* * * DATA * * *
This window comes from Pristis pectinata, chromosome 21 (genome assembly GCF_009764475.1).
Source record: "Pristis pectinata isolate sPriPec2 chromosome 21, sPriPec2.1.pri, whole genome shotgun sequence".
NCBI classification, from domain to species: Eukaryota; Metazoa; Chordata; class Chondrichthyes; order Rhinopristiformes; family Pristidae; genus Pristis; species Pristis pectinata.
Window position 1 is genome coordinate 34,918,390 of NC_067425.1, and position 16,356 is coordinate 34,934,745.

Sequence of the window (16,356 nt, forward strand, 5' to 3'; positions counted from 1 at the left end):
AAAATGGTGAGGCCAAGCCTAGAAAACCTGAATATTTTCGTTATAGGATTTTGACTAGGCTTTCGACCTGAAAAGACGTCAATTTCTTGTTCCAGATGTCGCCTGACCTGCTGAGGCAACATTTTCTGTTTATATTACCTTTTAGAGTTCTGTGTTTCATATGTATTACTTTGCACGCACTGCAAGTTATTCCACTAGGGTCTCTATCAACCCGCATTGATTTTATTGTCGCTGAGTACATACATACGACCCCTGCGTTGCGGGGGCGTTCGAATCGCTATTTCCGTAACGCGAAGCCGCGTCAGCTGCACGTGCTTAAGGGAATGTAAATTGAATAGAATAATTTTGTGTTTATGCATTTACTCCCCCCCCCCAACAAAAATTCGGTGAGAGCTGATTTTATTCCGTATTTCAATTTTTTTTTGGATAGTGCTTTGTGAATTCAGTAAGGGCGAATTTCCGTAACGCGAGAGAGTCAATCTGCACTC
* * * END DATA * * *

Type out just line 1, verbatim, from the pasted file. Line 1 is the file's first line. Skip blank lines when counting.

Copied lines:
This window comes from Pristis pectinata, chromosome 21 (genome assembly GCF_009764475.1).